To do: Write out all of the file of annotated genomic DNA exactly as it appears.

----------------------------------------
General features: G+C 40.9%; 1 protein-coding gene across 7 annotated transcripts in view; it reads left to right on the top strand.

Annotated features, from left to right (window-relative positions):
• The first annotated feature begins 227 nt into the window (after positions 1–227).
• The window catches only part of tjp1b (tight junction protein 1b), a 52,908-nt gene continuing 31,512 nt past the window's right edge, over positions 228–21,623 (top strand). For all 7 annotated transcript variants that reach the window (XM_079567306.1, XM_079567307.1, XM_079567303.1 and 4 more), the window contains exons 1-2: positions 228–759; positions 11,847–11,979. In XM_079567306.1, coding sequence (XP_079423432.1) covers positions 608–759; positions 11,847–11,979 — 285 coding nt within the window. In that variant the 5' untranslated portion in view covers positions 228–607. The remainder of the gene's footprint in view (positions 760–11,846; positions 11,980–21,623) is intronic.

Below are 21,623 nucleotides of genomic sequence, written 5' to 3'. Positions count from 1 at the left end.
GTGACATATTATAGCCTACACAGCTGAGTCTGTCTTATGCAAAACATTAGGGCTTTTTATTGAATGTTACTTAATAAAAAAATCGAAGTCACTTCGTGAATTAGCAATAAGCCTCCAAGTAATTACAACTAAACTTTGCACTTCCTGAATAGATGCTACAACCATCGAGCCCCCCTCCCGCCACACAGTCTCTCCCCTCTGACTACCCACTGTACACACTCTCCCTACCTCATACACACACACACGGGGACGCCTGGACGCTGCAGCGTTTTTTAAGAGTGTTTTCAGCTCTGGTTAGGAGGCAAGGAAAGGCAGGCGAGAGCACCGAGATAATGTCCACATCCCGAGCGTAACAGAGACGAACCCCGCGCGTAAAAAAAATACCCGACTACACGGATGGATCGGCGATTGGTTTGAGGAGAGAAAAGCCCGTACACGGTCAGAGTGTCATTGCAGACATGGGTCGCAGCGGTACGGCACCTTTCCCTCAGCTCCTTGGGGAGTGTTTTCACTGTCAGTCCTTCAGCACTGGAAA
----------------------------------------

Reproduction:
General features: G+C 40.9%; 1 protein-coding gene across 7 annotated transcripts in view; it reads left to right on the top strand.

Annotated features, from left to right (window-relative positions):
• The first annotated feature begins 227 nt into the window (after positions 1–227).
• The window catches only part of tjp1b (tight junction protein 1b), a 52,908-nt gene continuing 31,512 nt past the window's right edge, over positions 228–21,623 (top strand). For all 7 annotated transcript variants that reach the window (XM_079567306.1, XM_079567307.1, XM_079567303.1 and 4 more), the window contains exons 1-2: positions 228–759; positions 11,847–11,979. In XM_079567306.1, coding sequence (XP_079423432.1) covers positions 608–759; positions 11,847–11,979 — 285 coding nt within the window. In that variant the 5' untranslated portion in view covers positions 228–607. The remainder of the gene's footprint in view (positions 760–11,846; positions 11,980–21,623) is intronic.

Below are 21,623 nucleotides of genomic sequence, written 5' to 3'. Positions count from 1 at the left end.
GTGACATATTATAGCCTACACAGCTGAGTCTGTCTTATGCAAAACATTAGGGCTTTTTATTGAATGTTACTTAATAAAAAAATCGAAGTCACTTCGTGAATTAGCAATAAGCCTCCAAGTAATTACAACTAAACTTTGCACTTCCTGAATAGATGCTACAACCATCGAGCCCCCCTCCCGCCACACAGTCTCTCCCCTCTGACTACCCACTGTACACACTCTCCCTACCTCATACACACACACACGGGGACGCCTGGACGCTGCAGCGTTTTTTAAGAGTGTTTTCAGCTCTGGTTAGGAGGCAAGGAAAGGCAGGCGAGAGCACCGAGATAATGTCCACATCCCGAGCGTAACAGAGACGAACCCCGCGCGTAAAAAAAATACCCGACTACACGGATGGATCGGCGATTGGTTTGAGGAGAGAAAAGCCCGTACACGGTCAGAGTGTCATTGCAGACATGGGTCGCAGCGGTACGGCACCTTTCCCTCAGCTCCTTGGGGAGTGTTTTCACTGTCAGTCCTTCAGCACTGGAAA